Opposing snipers square off in a battle of wills, skills and interminable patience in The Wall.
This is a Grandmaster chess match played on a sand-covered, heat-tempered battlefield for the ultimate stakes of life and death. An American sniper team (Aaron Taylor-Johnson and John Cena) investigating the demise of pipeline contractors find themselves pinned down by an enemy sniper with a major tactical advantage. Their only protection is a meager, ramshackle stone wall that sits precariously between them and their unseen adversary.
Action is not the focus here. What little there is comes in short bursts of instantaneous flashes. This is about the tension and terror of the unknown. A single wrong move is the difference between survival and permanent darkness. Even the sound of a fatal shot will mock you, crossing your dead body like a ghostly apparition seconds after you fall.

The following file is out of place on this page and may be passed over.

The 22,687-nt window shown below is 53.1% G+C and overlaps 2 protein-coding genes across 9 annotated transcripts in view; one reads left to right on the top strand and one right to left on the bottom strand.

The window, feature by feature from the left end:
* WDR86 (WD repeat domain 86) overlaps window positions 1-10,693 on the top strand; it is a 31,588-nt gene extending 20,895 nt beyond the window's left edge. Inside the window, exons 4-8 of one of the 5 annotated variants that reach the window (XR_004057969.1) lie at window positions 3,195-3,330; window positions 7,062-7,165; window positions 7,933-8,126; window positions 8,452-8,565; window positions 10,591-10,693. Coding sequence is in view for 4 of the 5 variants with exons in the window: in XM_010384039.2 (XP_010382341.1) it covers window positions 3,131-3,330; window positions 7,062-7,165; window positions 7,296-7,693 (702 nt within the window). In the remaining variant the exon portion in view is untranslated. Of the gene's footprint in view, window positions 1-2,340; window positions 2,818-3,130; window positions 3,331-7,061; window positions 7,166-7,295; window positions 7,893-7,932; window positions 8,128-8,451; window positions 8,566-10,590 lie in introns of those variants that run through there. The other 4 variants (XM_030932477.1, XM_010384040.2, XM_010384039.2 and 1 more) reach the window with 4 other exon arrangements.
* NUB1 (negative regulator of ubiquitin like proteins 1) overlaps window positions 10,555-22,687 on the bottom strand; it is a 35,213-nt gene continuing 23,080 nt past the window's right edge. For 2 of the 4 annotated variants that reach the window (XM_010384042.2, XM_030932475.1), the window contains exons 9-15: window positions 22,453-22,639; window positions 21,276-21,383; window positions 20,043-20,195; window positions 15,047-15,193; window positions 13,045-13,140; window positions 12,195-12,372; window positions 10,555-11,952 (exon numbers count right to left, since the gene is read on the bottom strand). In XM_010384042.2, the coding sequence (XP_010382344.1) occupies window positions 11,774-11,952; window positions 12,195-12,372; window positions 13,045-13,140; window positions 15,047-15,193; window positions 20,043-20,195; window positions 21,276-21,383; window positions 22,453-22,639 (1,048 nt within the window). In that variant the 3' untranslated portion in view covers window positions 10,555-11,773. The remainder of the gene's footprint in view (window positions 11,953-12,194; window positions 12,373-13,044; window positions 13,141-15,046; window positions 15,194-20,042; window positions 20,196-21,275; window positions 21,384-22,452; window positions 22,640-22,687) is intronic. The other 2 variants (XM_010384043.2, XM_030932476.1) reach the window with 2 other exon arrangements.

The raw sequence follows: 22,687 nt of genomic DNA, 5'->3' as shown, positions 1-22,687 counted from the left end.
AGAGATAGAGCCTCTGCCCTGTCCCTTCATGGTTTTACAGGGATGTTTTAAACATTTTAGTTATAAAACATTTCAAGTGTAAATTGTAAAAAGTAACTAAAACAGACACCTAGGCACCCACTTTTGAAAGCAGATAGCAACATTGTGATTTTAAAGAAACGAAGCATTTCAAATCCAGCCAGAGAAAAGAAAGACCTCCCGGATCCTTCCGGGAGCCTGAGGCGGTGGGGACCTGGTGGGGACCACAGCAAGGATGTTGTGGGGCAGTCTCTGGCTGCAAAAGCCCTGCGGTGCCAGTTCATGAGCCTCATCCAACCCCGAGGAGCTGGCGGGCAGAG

It’s a measured approach to storytelling that can be a real challenge with audiences. Thankfully, the script from first-time writer Dwain Worrell gets a flawless assist in the practiced hands of director Doug Limon (Edge of Tomorrow, Mr. & Mrs. Smith and The Bourne Identity). As the unfortunate soldier behind the wall, Taylor-Johnson gives the audience the essential connection to make it all work.
What’s this film really feel like? Imagine being told that you have just one day to live. Every 20 minutes, the same voice pops into your head to remind you. That repeats for hours on end in the blistering, filthy heat of a land far from home. It may be a single monotonous tone, but what an amazing tone it is. Checkmate.